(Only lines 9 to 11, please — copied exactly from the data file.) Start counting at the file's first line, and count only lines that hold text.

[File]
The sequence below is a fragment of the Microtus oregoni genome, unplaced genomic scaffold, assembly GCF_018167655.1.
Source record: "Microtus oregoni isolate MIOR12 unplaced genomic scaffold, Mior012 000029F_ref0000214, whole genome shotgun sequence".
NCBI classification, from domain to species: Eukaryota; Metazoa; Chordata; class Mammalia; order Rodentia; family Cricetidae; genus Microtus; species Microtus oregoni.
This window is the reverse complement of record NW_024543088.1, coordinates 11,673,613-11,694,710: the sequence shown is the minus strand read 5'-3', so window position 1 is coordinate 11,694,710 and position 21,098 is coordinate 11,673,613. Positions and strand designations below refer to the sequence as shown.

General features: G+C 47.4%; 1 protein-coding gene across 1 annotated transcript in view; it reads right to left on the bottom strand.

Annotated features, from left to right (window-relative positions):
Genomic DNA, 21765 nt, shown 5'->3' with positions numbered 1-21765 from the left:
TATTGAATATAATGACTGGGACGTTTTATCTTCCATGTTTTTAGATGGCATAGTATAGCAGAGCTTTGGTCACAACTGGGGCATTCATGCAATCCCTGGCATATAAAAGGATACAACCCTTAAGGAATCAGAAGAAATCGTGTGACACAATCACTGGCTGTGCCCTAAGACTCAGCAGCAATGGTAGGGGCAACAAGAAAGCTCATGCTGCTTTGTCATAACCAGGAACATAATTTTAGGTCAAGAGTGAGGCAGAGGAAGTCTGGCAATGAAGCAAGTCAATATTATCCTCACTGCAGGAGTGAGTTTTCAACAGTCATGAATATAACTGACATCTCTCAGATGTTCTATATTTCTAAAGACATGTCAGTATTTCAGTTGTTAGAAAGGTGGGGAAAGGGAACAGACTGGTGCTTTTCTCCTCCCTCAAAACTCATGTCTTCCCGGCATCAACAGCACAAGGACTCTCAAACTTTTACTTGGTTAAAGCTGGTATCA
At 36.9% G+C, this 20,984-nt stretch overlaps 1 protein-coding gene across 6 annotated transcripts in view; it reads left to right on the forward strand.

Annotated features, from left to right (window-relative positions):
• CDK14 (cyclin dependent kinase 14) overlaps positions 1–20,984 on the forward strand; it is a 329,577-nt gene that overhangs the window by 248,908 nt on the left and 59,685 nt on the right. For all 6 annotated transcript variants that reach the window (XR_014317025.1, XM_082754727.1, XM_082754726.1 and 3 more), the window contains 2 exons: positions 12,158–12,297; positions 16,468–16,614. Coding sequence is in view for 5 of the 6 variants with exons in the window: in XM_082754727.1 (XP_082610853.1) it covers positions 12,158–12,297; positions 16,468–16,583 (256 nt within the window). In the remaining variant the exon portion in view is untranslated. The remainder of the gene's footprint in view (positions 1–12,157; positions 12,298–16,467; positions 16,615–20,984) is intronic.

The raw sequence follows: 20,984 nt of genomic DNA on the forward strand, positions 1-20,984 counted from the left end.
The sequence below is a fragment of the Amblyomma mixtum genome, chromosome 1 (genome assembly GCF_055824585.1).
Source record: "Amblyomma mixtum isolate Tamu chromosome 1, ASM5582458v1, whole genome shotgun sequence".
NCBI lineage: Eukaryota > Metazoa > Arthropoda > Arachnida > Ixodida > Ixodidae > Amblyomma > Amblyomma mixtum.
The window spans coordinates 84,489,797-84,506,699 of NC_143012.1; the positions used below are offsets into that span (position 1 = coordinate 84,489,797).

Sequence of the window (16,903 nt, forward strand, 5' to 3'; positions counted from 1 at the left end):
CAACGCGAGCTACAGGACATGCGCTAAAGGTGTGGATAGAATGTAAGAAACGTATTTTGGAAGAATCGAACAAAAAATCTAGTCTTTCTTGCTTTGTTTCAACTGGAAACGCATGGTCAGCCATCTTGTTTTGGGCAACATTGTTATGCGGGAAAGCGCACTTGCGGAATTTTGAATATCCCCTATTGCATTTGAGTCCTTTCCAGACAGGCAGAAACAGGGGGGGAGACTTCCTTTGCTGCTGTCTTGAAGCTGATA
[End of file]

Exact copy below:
At 36.9% G+C, this 20,984-nt stretch overlaps 1 protein-coding gene across 6 annotated transcripts in view; it reads left to right on the forward strand.

Annotated features, from left to right (window-relative positions):
• CDK14 (cyclin dependent kinase 14) overlaps positions 1–20,984 on the forward strand; it is a 329,577-nt gene that overhangs the window by 248,908 nt on the left and 59,685 nt on the right. For all 6 annotated transcript variants that reach the window (XR_014317025.1, XM_082754727.1, XM_082754726.1 and 3 more), the window contains 2 exons: positions 12,158–12,297; positions 16,468–16,614. Coding sequence is in view for 5 of the 6 variants with exons in the window: in XM_082754727.1 (XP_082610853.1) it covers positions 12,158–12,297; positions 16,468–16,583 (256 nt within the window). In the remaining variant the exon portion in view is untranslated. The remainder of the gene's footprint in view (positions 1–12,157; positions 12,298–16,467; positions 16,615–20,984) is intronic.